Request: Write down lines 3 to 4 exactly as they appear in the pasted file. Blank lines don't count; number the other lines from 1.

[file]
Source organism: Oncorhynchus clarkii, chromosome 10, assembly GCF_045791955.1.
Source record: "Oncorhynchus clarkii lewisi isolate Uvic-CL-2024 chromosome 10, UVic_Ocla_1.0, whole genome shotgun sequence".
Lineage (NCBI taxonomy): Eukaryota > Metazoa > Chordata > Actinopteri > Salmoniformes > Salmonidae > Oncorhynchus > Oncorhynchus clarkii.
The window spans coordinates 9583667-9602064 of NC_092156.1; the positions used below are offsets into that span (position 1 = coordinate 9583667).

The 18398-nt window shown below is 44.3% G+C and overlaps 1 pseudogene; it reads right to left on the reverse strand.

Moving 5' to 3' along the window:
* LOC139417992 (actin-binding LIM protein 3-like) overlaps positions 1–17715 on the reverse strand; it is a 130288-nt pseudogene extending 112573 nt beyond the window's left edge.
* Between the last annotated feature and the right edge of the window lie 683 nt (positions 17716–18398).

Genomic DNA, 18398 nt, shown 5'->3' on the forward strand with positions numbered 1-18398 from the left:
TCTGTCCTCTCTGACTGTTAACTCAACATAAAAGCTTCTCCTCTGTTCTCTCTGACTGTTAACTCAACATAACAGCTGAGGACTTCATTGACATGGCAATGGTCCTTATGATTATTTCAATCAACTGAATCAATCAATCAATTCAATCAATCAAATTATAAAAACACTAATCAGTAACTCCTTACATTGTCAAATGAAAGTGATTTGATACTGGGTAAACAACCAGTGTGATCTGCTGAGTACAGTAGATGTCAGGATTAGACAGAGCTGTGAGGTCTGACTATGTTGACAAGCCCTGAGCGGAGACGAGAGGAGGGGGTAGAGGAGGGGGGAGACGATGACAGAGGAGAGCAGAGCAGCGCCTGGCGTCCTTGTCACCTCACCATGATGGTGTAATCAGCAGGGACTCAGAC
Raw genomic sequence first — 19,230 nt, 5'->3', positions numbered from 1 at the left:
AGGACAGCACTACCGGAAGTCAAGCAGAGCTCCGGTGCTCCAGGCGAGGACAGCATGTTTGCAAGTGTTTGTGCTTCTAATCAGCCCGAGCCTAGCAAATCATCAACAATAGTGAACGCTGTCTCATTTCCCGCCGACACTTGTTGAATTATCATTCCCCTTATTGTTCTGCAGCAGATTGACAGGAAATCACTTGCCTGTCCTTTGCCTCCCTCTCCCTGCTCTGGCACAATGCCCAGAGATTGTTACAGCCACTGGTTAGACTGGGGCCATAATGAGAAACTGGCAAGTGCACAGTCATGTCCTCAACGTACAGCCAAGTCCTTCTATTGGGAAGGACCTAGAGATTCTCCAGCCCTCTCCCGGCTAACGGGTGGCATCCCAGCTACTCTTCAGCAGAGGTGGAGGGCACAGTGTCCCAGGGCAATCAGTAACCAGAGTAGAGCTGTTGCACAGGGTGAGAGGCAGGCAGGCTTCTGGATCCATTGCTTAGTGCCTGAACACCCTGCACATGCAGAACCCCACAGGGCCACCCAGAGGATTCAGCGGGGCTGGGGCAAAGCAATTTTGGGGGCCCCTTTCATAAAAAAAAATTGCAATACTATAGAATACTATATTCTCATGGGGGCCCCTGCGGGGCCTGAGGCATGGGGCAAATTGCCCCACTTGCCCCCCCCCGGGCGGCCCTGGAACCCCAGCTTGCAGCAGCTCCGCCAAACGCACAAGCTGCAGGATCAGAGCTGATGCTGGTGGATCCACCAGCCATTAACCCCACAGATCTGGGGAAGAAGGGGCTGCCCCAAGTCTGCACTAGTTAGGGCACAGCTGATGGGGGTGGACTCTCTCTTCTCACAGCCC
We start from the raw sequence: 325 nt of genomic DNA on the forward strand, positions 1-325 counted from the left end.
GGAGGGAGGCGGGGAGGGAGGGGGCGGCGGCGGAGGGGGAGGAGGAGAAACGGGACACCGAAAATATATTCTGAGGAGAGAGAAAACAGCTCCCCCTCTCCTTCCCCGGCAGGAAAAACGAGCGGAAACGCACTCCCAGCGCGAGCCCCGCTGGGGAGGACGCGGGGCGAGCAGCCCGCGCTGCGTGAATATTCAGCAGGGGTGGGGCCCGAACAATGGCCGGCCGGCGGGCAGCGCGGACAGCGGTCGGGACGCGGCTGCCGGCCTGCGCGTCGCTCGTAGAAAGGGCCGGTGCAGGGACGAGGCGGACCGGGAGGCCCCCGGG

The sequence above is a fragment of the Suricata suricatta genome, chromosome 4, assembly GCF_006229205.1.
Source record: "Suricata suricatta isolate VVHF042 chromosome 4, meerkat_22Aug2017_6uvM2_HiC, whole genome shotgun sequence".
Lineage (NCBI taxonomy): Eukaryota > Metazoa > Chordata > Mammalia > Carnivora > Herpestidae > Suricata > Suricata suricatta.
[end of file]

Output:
Lineage (NCBI taxonomy): Eukaryota > Metazoa > Chordata > Actinopteri > Salmoniformes > Salmonidae > Oncorhynchus > Oncorhynchus clarkii.
The window spans coordinates 9583667-9602064 of NC_092156.1; the positions used below are offsets into that span (position 1 = coordinate 9583667).